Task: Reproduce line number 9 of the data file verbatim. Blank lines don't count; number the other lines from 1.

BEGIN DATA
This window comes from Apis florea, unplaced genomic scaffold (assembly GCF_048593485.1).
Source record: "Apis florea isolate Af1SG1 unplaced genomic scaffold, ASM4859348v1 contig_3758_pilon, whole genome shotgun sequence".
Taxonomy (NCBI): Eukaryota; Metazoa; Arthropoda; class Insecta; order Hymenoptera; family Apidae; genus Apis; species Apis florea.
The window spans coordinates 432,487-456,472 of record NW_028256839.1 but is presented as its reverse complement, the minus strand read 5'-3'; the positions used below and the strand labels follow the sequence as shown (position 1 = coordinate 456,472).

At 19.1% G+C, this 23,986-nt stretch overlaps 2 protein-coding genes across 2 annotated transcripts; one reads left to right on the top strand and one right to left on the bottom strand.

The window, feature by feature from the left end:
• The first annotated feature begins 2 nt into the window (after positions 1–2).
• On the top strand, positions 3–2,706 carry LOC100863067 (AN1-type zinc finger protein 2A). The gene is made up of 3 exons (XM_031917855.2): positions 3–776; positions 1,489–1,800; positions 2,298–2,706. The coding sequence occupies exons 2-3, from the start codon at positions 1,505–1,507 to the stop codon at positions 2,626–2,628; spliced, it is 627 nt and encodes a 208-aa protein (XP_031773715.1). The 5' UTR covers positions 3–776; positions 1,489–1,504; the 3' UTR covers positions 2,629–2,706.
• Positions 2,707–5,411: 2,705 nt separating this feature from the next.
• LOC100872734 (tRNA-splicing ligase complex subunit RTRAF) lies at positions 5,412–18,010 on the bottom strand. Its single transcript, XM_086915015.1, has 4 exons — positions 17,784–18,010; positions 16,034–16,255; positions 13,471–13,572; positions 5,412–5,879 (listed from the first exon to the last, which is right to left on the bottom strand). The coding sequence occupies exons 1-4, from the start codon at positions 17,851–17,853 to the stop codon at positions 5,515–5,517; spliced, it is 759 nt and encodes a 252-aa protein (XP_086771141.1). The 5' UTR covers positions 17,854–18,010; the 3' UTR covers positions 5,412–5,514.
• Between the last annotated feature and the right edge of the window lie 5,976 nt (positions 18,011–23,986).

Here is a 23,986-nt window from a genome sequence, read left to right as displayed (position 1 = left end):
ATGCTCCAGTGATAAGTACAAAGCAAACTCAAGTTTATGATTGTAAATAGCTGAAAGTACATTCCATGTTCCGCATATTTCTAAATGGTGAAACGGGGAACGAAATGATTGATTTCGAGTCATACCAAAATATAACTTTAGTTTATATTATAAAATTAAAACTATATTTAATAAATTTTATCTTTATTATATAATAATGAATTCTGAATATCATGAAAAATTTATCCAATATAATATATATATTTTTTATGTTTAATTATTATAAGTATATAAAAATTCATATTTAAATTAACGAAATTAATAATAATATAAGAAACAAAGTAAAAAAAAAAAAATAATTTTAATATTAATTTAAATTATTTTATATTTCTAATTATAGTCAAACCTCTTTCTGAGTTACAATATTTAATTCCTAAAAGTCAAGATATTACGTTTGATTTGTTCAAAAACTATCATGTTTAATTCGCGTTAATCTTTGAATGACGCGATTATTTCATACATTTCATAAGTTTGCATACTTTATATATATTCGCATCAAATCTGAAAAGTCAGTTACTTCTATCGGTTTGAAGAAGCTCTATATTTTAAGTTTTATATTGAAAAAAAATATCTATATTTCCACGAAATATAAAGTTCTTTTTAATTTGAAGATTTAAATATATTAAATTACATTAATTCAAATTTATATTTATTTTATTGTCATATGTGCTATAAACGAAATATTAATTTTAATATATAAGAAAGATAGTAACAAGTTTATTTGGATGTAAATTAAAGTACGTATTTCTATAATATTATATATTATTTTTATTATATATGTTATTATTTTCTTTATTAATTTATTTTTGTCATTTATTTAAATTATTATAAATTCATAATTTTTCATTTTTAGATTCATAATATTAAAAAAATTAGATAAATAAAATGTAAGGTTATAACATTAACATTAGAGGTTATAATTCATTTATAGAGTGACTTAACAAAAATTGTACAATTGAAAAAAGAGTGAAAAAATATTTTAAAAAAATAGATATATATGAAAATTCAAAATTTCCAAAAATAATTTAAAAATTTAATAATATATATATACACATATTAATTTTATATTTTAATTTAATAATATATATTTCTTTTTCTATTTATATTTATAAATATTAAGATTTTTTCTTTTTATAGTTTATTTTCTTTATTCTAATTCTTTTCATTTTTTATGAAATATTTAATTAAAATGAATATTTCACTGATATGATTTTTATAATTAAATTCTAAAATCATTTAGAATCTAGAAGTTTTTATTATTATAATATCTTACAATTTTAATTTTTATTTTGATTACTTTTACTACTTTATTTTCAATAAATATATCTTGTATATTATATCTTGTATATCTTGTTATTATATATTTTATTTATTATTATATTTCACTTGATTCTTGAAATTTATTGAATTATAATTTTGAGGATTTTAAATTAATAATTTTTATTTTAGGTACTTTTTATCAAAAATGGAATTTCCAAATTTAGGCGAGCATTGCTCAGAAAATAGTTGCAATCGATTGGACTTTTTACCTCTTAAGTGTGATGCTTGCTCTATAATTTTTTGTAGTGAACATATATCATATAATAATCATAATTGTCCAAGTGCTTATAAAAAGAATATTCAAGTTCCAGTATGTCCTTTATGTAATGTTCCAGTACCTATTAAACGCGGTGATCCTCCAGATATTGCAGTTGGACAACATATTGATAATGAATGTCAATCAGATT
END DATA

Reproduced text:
• Positions 2,707–5,411: 2,705 nt separating this feature from the next.